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Any attempt by a group or individual to influence the decisions of government. The term originated in 19th-century efforts to influence the votes of legislators, generally in the lobby outside a legislative chamber. The effort may be a direct appeal to a decision maker in either the executive or legislative branches, or it may be indirect (e.g., through attempts to influence public opinion). It may include oral or written efforts of persuasion, campaign contributions, public-relations campaigns, research supplied to legislative committees, and formal testimony before such committees. A lobbyist may be a member of a special-interest group, a professional willing to represent any group, or a private individual. In the U.S., the Federal Regulation of Lobbying Act (1946) requires that lobbyists and the groups they represent register and report contributions and expenditures.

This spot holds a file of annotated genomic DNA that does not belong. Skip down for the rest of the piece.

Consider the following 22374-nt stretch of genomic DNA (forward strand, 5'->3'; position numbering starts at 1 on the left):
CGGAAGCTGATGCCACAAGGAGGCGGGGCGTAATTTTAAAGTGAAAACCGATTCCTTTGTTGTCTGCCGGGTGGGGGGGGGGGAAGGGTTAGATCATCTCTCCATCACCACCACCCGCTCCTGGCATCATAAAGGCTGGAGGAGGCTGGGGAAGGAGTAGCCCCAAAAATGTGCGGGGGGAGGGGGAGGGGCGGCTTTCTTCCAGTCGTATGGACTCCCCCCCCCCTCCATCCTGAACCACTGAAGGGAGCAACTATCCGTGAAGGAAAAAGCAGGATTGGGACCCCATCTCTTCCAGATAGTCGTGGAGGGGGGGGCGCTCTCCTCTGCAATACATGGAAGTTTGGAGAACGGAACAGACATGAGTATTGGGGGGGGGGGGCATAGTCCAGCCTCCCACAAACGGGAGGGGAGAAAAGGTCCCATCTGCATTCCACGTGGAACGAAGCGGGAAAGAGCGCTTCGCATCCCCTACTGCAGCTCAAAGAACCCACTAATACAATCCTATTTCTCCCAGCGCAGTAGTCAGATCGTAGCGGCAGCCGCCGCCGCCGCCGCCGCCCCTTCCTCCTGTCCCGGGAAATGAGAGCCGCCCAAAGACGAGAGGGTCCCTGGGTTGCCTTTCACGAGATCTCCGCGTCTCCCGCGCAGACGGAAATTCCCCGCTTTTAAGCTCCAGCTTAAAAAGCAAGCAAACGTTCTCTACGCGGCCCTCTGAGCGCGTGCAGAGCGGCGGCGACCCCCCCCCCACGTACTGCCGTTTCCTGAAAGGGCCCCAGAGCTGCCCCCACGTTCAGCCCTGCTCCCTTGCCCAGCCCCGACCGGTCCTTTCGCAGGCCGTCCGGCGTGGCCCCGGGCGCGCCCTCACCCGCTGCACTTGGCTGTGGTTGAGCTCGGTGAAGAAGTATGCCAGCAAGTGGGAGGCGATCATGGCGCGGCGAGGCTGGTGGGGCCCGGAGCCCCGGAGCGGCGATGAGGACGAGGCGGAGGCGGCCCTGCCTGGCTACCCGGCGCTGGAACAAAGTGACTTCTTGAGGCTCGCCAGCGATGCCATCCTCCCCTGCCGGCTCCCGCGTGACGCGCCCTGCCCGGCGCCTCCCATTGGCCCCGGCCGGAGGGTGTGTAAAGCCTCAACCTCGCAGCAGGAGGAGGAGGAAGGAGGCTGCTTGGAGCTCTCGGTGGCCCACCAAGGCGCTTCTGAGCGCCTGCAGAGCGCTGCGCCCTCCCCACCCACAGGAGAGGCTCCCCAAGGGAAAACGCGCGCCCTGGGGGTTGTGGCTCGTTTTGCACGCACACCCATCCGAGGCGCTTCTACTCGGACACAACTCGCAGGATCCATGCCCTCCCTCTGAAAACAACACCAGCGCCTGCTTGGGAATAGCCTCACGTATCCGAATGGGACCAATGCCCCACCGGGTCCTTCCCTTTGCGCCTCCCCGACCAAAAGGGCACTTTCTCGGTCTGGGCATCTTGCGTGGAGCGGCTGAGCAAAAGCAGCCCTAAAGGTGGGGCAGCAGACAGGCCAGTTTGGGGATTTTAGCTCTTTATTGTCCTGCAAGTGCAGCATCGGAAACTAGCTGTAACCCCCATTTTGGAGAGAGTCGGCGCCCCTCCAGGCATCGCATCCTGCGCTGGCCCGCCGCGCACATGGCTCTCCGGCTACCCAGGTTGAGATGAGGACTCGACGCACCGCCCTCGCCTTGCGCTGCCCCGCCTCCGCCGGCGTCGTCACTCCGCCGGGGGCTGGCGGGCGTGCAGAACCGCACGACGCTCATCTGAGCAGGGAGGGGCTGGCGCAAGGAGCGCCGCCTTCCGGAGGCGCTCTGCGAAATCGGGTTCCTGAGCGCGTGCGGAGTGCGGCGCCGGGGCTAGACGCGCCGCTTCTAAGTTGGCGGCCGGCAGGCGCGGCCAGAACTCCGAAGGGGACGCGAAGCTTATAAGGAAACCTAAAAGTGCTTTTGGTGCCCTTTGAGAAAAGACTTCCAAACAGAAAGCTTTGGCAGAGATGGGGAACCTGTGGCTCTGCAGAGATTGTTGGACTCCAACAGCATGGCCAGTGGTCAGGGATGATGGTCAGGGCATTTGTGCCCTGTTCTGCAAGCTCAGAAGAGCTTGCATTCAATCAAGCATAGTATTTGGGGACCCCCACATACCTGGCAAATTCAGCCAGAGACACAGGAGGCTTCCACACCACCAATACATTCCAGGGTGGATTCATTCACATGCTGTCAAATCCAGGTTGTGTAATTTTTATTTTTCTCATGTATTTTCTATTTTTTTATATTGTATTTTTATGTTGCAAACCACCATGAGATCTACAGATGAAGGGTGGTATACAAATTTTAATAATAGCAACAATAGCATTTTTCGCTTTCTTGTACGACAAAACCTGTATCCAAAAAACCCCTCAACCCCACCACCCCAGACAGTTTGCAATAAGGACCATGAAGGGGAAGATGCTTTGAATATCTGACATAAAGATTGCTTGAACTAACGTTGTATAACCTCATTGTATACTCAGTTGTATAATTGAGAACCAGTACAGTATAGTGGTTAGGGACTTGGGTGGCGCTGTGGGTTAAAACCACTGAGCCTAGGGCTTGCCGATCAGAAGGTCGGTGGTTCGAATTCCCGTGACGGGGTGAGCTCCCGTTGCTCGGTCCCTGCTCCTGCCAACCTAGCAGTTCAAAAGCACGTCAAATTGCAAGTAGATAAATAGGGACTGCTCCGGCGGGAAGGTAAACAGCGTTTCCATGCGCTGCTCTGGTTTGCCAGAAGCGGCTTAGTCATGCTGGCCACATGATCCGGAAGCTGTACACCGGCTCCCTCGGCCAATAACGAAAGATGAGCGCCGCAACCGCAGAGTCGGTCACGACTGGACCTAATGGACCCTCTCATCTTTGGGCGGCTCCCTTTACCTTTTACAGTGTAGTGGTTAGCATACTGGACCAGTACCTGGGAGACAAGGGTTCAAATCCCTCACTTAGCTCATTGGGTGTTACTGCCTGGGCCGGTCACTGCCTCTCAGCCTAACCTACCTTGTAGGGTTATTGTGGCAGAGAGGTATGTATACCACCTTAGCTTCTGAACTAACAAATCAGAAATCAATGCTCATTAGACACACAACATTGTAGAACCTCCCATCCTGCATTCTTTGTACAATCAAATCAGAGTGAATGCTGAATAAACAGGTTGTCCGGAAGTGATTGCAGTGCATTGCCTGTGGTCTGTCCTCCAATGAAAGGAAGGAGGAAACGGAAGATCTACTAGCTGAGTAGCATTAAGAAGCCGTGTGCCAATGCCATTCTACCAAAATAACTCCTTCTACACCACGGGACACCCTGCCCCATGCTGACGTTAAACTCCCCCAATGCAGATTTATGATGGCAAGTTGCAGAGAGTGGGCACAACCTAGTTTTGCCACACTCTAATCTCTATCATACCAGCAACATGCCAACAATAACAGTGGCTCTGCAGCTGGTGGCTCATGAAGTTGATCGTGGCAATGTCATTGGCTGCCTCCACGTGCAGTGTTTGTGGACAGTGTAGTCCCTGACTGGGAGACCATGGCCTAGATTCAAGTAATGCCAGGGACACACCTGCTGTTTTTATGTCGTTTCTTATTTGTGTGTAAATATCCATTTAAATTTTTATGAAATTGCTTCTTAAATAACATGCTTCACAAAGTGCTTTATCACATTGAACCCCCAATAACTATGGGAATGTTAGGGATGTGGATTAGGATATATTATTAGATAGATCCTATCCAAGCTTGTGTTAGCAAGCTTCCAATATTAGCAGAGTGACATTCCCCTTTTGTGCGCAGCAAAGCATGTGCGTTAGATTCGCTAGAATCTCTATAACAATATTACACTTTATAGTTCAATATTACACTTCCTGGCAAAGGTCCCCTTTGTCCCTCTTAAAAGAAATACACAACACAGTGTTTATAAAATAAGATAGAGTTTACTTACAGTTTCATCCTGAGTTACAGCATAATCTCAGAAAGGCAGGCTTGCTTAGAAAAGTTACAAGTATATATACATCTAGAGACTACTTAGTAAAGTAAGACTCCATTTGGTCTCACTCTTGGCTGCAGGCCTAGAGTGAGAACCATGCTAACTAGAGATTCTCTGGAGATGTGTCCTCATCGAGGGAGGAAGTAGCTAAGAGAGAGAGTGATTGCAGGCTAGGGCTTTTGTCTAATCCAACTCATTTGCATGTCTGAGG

This entry comes from Encyclopædia Britannica Concise. For the full entry on lobbying, visit Britannica.com.